We really loved our visit to Turkey, and one of the highlights was all the Greek and Roman ruins we were able to see throughout the country with so few tourists around. Unlike Italy, a lot of the archaeological sites in Turkey are not as well known. There are certain exceptions such as Ephesus, but many historic places are quieter, especially in off-season.
After we reached the southern city of Antalya by bus, we rented a car and drove to Perga (also known as Perge). This city was an important part of the Roman empire and was even mentioned in the Bible. But even before that it was an important Greek city. It was the capital of the region of Pamphylia in ancient times and was once occupied by Alexander the Great.
So we hopped in our car and drove to the site, which was only about a 20 minute drive from our place in the city.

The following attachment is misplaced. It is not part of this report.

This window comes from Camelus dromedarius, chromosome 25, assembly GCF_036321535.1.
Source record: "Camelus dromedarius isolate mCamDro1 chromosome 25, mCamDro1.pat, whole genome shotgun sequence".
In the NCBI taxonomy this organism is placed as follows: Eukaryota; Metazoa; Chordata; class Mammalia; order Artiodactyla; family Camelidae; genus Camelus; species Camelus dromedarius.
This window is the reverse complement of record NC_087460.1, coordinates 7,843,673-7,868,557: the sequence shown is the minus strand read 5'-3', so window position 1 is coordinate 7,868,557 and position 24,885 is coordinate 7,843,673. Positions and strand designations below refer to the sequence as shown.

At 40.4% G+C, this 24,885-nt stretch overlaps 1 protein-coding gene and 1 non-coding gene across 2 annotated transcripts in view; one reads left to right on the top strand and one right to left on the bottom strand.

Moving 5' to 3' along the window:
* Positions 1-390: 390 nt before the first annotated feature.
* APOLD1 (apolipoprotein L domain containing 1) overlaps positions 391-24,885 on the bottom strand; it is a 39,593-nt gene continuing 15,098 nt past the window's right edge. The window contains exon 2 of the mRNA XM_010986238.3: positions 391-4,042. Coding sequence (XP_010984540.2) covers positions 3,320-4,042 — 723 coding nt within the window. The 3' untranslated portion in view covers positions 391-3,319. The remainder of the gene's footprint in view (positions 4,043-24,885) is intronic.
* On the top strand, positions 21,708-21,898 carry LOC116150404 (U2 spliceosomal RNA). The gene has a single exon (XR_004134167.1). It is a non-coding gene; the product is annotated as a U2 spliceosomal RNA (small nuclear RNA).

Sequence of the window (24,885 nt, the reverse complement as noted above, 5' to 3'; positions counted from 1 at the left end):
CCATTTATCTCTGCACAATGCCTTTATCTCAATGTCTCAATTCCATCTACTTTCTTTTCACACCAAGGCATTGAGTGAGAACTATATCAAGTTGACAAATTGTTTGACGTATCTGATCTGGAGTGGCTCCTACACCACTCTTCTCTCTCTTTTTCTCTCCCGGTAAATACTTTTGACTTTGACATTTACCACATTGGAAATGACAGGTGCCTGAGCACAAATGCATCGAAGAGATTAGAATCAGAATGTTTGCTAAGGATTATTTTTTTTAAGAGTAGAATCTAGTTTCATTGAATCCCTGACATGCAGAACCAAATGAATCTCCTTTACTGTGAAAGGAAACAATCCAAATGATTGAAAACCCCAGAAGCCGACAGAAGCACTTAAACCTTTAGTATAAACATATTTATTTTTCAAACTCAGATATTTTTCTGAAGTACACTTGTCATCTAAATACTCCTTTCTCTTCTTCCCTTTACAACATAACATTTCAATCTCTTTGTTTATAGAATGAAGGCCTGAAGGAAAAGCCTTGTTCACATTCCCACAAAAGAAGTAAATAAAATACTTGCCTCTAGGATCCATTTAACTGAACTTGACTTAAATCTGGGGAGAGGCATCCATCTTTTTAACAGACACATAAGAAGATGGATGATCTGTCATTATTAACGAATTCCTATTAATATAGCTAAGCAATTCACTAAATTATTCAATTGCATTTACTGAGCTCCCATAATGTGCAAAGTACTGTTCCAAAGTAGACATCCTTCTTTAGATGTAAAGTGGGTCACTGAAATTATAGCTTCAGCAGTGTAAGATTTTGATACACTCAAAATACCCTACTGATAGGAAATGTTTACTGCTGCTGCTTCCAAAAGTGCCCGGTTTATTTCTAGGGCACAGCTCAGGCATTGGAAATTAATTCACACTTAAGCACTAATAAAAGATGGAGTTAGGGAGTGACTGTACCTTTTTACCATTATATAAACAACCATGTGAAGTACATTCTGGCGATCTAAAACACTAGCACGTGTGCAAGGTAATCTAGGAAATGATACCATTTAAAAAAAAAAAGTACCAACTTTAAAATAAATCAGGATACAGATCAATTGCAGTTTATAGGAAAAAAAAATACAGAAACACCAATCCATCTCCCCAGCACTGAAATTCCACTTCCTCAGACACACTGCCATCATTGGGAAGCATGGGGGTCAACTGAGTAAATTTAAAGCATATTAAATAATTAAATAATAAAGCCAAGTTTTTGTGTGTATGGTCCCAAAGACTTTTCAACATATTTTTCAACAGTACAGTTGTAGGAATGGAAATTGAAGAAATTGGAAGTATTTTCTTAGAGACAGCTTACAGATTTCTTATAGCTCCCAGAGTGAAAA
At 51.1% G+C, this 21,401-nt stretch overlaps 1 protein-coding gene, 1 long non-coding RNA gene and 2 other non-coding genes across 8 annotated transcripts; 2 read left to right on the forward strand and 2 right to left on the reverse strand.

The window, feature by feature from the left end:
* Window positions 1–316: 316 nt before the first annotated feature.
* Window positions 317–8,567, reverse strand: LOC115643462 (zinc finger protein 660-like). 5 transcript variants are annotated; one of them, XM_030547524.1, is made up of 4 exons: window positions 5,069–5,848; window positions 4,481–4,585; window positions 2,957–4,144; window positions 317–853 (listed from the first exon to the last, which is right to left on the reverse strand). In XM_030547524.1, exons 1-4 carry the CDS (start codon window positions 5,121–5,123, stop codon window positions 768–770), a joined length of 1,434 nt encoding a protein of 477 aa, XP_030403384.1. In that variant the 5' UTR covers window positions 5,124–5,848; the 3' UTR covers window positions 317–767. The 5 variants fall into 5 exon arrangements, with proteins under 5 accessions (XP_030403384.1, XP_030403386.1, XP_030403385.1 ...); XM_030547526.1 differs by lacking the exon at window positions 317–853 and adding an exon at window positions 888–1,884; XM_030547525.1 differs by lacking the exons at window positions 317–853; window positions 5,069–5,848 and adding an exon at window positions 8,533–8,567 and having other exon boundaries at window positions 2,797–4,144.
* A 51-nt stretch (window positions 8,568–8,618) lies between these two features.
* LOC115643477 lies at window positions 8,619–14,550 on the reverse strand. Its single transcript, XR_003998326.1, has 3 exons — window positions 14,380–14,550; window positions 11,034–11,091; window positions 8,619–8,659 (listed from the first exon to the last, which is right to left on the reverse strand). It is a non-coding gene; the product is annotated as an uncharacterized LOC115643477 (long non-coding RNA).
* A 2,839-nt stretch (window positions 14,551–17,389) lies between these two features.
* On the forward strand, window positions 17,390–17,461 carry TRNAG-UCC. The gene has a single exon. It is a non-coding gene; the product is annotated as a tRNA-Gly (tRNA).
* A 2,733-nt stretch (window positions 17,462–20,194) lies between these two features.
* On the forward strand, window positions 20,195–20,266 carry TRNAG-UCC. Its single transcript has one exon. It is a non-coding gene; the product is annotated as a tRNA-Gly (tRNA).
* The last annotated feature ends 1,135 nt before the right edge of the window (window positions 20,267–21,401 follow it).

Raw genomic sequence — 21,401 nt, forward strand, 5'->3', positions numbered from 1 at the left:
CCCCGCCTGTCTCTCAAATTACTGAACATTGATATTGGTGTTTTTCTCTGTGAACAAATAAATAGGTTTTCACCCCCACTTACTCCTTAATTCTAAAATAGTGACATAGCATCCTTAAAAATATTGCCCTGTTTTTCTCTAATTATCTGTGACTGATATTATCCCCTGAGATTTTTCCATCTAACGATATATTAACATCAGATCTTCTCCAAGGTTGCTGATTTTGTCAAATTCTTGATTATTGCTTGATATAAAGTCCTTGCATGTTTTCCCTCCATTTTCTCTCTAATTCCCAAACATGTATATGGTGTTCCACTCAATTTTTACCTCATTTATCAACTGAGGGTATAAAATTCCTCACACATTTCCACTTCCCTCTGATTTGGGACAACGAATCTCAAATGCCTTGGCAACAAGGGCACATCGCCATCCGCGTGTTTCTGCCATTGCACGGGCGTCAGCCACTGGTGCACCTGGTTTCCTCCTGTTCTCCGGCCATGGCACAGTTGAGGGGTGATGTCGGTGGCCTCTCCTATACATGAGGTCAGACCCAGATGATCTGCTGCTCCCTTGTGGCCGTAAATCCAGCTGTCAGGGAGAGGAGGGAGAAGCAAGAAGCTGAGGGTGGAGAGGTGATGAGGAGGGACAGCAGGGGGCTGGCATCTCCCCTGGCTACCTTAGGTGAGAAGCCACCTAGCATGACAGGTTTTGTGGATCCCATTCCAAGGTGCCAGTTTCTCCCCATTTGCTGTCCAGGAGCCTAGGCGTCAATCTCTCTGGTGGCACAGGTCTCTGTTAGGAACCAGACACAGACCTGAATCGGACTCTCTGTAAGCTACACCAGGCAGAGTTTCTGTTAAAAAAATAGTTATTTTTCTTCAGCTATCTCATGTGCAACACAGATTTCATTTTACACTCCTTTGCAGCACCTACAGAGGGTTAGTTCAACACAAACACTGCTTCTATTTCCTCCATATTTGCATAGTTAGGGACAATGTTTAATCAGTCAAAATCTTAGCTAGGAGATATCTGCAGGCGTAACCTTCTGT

One of the more interesting things in Perga was the mosaic showing a scene from the Trojan War. It was found just a couple of years ago and recently restored:
We went up a nearby hill to get a look at the ruins from above. It was a short walk up the path to get to the viewpoint.
The sun was beginning to set and we had to drive back to our place in Antalya, so there was just enough time to visit the stadium back near the entrance of the ruins. It was a nice end to our visit, where we were able to visit a huge set of ancient ruins that were quiet and generally tourist-free.